July 19, 2016
by Sr. Candice Tucci, O.S.F.
Creighton University's College of Nursing
click here for photo and information about the writer

Tuesday of the Sixteenth Week in Ordinary Time
Lectionary: 396

Micah 7:14-15, 18-20
Psalm 85:2-4, 5-6, 7-8
Matthew 12:46-50
Praying Ordinary Time

Weekly Guide for Daily Prayer

They were dark, very dark nights sitting alone under the African sky. My faithful guardian owl was perched up on the tree, and the stars, well…hard to put words to it! Here I am a small part of this overwhelming universe in this land where the earliest form of human life was found.  Alone? No. Here was I, and a part of God’s whole of creation.  A sister to “Ardi” and “Lucy” who lived here on the African continent 4.4 million years and 2.8 million years ago! How old am I?  How old are you? Who are my sisters, brothers, mothers and fathers?

This past week, a remake of Alex Haley’s book, Roots, was on television. I hadn’t seen it the first time it was presented as I was off in some remote area that did not have the TV channel it was cast. Generations of one family named Kinte, beginning from a small village in Africa was followed with all the horrors of slavery, but with the faith and memory of their “roots” that kept them alive with the strength to endure their lives from slave trade, to freedom. I wept with what was presented and could not imagine what might happen next to this family! Then I sobbed when it ended! “Shepherd your people with your staff, the flock of your inheritance…”

Obviously I never read the book, but grateful to have entered into this story over the past 4 days.  Who are my sisters, brothers, mothers and fathers?

Recently I went on an immersion trip with the Schlegel Center for Service and Justice into North Omaha with a group of folks from Creighton University to learn of the history of the African American families that traveled to Omaha, NE seeking work and a life for their families. Within the context of their history, we hear of their struggles of racial prejudices, and violence that grew stronger especially following WWII and through the Civil Rights movement. Today, the area is considered a “food desert” without any market for fresh food. Then, too, we experienced the culture, arts and initiatives that  showed evidences of hope and good works happening in this neighborhood--revitalizing lives with people working together to build a better future. Who are my sisters, brothers, mothers and fathers?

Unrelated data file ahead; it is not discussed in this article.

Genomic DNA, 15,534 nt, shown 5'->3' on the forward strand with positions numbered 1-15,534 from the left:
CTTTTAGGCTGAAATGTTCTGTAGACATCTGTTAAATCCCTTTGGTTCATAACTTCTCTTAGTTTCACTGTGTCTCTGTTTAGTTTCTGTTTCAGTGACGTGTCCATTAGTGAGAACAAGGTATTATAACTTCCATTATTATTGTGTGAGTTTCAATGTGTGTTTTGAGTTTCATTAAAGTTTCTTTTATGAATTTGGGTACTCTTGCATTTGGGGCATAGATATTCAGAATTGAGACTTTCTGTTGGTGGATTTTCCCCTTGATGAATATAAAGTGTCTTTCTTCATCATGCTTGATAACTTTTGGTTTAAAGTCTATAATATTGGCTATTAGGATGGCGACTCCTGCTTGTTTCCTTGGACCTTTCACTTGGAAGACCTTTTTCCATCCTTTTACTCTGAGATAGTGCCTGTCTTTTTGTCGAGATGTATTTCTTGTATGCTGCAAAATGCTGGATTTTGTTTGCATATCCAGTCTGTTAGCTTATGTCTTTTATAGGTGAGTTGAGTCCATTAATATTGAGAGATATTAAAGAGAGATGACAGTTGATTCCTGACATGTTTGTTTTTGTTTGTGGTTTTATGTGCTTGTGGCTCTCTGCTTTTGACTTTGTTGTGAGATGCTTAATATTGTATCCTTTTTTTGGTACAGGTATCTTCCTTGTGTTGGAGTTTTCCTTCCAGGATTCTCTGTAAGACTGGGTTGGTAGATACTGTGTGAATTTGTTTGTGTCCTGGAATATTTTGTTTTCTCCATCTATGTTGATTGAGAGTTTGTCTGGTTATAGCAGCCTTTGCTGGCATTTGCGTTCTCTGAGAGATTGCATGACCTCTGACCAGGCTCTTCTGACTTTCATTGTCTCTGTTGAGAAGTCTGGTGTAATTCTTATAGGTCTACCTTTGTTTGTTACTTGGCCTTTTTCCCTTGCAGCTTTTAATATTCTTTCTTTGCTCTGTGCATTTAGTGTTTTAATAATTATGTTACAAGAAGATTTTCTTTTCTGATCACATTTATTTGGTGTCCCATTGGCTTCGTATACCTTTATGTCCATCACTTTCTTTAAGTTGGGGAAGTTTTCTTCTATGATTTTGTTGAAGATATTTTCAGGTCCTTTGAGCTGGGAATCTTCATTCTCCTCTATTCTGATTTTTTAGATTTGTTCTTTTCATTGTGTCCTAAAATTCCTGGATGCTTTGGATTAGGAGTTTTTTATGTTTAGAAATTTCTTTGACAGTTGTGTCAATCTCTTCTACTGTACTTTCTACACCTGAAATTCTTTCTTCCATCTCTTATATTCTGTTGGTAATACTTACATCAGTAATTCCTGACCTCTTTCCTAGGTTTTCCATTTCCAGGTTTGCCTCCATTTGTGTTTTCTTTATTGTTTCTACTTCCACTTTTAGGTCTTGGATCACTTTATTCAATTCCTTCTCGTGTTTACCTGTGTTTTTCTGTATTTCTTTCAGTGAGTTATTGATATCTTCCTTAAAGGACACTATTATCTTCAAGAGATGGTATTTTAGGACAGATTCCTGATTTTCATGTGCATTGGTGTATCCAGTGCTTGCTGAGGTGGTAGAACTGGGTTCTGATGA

Teilhard de Chardin, SJ emphasized that cosmic energy is love, and that God, Christ Jesus, who is love, loved us all into being. In Christ, we are all sisters, brothers, mothers and fathers to each other. Our DNA lines go far and deep into a spiritual reality telling us that we are all related.  Quantum  physics and new scientific research may even tell us that this is true within our physical reality…”the flock of Your inheritance.”

Praying with these readings and reflecting on my life and the history of so many peoples, it is obvious we have not been the most loving and have neglected to see the dignity, beauty and godliness of our sister, brothers, mothers and fathers. Jesus reminds us that whoever does the will of His Father, God, is a sister, bother and mother to him.  God’s will is to love our neighbors as ourselves. Yes, we have fallen short and we can pray as the psalmist prayed: Lord, show us your mercy and love.

God is Mercy. This mercy is divine and happens with God’s own initiative.  It is the loving presence of God that bridges the divine with the human experience and gives life, renewed life. Never let us forget to pray for this Mercy so we can be a bridge-builder among peoples and live together as sisters, brothers, mothers and fathers. May our eyes be opened to God’s Mercy among us and never let us forget out roots, in Christ Jesus.

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